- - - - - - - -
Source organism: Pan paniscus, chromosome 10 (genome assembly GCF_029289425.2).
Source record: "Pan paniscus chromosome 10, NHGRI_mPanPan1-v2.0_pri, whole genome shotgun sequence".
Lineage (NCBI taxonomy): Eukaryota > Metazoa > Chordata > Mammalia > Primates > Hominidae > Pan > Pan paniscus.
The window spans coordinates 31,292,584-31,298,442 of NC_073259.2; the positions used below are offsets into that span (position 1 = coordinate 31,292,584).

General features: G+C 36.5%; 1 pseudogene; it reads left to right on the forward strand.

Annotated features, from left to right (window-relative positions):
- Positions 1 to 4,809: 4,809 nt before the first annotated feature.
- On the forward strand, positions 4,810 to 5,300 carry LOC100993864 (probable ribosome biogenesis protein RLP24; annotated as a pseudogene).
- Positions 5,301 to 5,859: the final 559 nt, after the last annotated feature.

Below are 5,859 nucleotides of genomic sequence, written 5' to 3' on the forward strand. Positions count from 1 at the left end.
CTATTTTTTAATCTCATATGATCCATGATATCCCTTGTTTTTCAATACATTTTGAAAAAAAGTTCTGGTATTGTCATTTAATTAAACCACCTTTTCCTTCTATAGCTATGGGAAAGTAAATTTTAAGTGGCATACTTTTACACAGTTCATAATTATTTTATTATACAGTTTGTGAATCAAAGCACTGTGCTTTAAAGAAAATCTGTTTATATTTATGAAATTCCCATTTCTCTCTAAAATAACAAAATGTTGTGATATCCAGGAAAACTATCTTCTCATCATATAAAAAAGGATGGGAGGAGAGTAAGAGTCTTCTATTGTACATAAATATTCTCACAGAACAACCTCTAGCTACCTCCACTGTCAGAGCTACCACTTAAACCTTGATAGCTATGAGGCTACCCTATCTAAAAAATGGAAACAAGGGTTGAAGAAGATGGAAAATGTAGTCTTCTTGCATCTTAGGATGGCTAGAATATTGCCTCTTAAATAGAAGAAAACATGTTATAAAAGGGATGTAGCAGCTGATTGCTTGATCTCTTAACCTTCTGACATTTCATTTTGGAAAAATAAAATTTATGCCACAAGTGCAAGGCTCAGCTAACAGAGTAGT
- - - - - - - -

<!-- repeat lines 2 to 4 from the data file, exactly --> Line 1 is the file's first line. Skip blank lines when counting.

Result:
Source record: "Pan paniscus chromosome 10, NHGRI_mPanPan1-v2.0_pri, whole genome shotgun sequence".
Lineage (NCBI taxonomy): Eukaryota > Metazoa > Chordata > Mammalia > Primates > Hominidae > Pan > Pan paniscus.
The window spans coordinates 31,292,584-31,298,442 of NC_073259.2; the positions used below are offsets into that span (position 1 = coordinate 31,292,584).